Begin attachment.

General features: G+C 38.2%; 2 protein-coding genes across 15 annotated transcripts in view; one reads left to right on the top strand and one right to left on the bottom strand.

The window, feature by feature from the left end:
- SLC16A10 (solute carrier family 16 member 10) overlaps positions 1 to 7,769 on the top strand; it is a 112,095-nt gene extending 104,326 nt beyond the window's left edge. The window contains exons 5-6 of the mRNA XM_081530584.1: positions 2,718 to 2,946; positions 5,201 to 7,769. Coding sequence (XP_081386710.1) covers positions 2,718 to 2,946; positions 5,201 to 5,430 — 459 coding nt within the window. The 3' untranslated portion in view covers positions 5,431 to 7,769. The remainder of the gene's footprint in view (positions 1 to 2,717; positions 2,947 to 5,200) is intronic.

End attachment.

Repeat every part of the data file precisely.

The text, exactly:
General features: G+C 38.2%; 2 protein-coding genes across 15 annotated transcripts in view; one reads left to right on the top strand and one right to left on the bottom strand.

The window, feature by feature from the left end:
- SLC16A10 (solute carrier family 16 member 10) overlaps positions 1 to 7,769 on the top strand; it is a 112,095-nt gene extending 104,326 nt beyond the window's left edge. The window contains exons 5-6 of the mRNA XM_081530584.1: positions 2,718 to 2,946; positions 5,201 to 7,769. Coding sequence (XP_081386710.1) covers positions 2,718 to 2,946; positions 5,201 to 5,430 — 459 coding nt within the window. The 3' untranslated portion in view covers positions 5,431 to 7,769. The remainder of the gene's footprint in view (positions 1 to 2,717; positions 2,947 to 5,200) is intronic.